Local veterinarian helps the initiative.
Photo Credit: Alberta Spay & Neuter Task Force, Centre Animal Hospital Cold Lake, Cross Cuts Pet Styling.
The Alberta Spay & Neuter Task Force was Frog Lake May 12-14 welcoming animals at no charge to be spayed or neutered. The organization partners with First Nations communities throughout Alberta offering up the service. According to the Alberta Spay & Neuter Task Force on Facebook, the organization aims to work with the communities, “we partner with communities who request guidance, support, and resources to humanely manage their companion animal population, in order to improve the safety of their community and the well being of the animals.”
The group provides high volume, high quality MASH style spay and neuter clinics that are held in First Nation communities. “We work within the Alberta Veterinary Medical Association guidelines to provide these clinics by applying for a Temporary Veterinary Facility licence for each clinic. This ensures the safety of our patients at our clinics.”
“We also assist First Nation communities with community based Dog Care and Control Programs that includes by laws, education regarding pet care and dog bite prevention. Our group provides mentorship and resources for this type of program.”
Costs are covered in part by the host community and fundraising efforts, as well as volunteers. Dr. Greg Beniot, of the Centre Animal Hospital in Cold Lake and two staff members made the trip to Frog Lake to volunteer their time on the task force. Cross Cut Pet Styling in Cold Lake also offered up their services to groom the dogs.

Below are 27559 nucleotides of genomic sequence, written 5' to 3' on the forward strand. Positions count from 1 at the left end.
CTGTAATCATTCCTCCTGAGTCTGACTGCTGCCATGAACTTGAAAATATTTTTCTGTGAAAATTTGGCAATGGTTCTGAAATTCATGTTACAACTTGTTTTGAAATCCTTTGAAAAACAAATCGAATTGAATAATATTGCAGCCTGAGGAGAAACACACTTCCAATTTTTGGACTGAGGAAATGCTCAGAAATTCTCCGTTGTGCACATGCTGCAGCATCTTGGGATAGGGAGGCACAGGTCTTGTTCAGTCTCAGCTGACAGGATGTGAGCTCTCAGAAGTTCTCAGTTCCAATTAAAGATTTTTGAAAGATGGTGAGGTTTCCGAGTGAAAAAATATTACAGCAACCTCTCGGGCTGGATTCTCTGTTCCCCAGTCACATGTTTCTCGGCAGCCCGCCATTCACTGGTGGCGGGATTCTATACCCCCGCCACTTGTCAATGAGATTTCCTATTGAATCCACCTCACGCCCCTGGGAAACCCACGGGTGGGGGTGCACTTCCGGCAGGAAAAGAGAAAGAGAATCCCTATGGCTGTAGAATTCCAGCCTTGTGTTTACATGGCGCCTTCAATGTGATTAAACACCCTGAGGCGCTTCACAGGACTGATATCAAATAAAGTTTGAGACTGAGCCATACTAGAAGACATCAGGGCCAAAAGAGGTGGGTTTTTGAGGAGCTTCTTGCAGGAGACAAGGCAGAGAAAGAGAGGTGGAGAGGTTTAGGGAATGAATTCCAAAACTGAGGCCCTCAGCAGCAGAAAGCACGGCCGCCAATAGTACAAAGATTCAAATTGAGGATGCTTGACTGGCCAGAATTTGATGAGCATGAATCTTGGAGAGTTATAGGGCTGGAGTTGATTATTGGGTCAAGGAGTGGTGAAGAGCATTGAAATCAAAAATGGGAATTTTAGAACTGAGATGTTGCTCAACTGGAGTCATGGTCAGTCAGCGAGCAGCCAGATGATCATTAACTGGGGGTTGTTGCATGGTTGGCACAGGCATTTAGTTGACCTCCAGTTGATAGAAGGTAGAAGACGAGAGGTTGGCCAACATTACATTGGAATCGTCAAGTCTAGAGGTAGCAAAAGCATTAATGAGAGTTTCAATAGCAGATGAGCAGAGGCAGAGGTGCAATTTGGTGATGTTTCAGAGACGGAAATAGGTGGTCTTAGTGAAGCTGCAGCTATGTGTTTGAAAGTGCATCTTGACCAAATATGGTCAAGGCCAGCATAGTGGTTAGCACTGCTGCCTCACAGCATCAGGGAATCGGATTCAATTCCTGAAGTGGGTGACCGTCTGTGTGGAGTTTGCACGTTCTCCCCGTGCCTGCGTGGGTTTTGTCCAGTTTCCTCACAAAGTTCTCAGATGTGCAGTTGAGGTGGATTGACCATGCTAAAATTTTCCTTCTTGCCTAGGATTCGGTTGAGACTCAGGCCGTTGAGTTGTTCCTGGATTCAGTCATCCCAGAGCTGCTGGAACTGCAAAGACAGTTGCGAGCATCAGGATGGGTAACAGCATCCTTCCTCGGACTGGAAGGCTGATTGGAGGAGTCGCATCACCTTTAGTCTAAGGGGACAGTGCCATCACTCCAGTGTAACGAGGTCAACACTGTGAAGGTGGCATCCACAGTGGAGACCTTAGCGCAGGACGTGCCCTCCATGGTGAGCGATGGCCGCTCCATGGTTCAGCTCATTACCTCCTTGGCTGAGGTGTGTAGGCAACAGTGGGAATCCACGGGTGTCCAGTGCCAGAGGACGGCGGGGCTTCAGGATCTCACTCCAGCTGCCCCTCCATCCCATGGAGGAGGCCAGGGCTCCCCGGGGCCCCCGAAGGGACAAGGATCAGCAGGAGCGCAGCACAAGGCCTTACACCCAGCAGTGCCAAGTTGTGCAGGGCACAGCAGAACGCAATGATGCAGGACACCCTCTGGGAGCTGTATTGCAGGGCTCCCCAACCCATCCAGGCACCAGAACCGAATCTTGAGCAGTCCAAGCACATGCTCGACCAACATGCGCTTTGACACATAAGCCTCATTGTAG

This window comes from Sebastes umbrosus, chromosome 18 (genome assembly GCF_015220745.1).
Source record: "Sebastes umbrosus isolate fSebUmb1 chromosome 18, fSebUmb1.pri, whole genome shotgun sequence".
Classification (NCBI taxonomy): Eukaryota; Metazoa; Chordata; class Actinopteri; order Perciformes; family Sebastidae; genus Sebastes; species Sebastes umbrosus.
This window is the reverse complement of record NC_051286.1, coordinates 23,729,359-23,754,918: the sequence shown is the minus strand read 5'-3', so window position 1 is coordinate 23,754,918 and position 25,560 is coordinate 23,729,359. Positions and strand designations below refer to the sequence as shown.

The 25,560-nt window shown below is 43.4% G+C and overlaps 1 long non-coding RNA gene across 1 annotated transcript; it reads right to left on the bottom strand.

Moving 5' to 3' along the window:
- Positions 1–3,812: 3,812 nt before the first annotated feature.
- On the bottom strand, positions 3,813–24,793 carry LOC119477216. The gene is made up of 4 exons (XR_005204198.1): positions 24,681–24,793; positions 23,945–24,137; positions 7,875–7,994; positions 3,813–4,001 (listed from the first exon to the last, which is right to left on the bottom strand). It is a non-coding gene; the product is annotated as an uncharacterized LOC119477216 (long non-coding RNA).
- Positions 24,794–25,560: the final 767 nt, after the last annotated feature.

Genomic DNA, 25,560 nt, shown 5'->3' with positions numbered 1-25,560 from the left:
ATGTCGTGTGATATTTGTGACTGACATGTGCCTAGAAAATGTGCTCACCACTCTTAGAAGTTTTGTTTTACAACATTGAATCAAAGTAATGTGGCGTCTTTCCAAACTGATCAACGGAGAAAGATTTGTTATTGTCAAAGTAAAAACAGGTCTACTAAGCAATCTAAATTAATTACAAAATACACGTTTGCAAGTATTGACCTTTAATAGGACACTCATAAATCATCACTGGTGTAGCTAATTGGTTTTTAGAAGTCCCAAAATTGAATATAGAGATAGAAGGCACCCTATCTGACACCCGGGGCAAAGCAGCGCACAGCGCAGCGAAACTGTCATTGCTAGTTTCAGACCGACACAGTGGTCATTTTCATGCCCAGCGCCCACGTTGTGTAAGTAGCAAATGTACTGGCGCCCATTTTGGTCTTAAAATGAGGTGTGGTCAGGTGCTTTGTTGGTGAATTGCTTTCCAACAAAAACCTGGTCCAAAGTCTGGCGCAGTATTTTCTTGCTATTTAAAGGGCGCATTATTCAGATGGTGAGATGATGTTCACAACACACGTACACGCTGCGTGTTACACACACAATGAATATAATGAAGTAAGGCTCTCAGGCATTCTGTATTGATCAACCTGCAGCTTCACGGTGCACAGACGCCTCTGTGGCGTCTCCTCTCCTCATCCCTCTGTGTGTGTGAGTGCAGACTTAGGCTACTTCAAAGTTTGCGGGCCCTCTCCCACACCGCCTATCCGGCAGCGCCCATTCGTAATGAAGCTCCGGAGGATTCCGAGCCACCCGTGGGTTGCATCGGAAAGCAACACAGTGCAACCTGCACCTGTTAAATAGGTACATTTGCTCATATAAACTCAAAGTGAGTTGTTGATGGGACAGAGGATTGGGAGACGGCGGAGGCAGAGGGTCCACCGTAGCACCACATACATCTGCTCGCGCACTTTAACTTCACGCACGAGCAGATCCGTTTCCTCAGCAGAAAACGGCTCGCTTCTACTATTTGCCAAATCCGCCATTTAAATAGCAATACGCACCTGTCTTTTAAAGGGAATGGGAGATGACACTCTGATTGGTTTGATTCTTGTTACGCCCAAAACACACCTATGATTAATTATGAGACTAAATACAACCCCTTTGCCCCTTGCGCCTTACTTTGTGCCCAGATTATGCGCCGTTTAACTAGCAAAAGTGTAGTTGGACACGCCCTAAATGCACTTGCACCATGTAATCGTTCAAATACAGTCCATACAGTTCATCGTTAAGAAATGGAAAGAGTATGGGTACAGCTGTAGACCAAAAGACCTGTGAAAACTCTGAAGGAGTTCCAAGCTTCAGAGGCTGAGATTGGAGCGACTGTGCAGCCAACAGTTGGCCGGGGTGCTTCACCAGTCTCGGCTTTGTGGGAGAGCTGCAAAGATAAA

Over the two days, the task force was able to:
• 90 Canine Spays
• 89 Canine Neuters
• 38 Feline Spays
• 44 Feline Neuters
“Total of 261 Animals Spayed / Neutered, vaccinated, tattoo’ed and dewormed,” according to the Alberta Spay & Neuter Task Force Facebook page, “above and beyond, 91 dogs and 11 cats were relinquished and placed with our partnered rescue groups!”
The Alberta Spay Neuter Task Force (ASNTF) is a registered charity that provides proactive, community based pet wellness clinics for communities that are experiencing pet overpopulation issues in order to assist with their approach to improve the health and well being of the dogs and cats in the community and to reduce human health issues that have resulted from pet overpopulation. Many communities do not have the resources that we have in our cities to assist with the care of their animals. The problem of pet overpopulation exists all over the world! – abtaskforce.org
On September 29 to October 1, the Alberta Spay & Neuter Task Force will be holding their first Spay & Neuter clinic at the Cold Lake First Nations.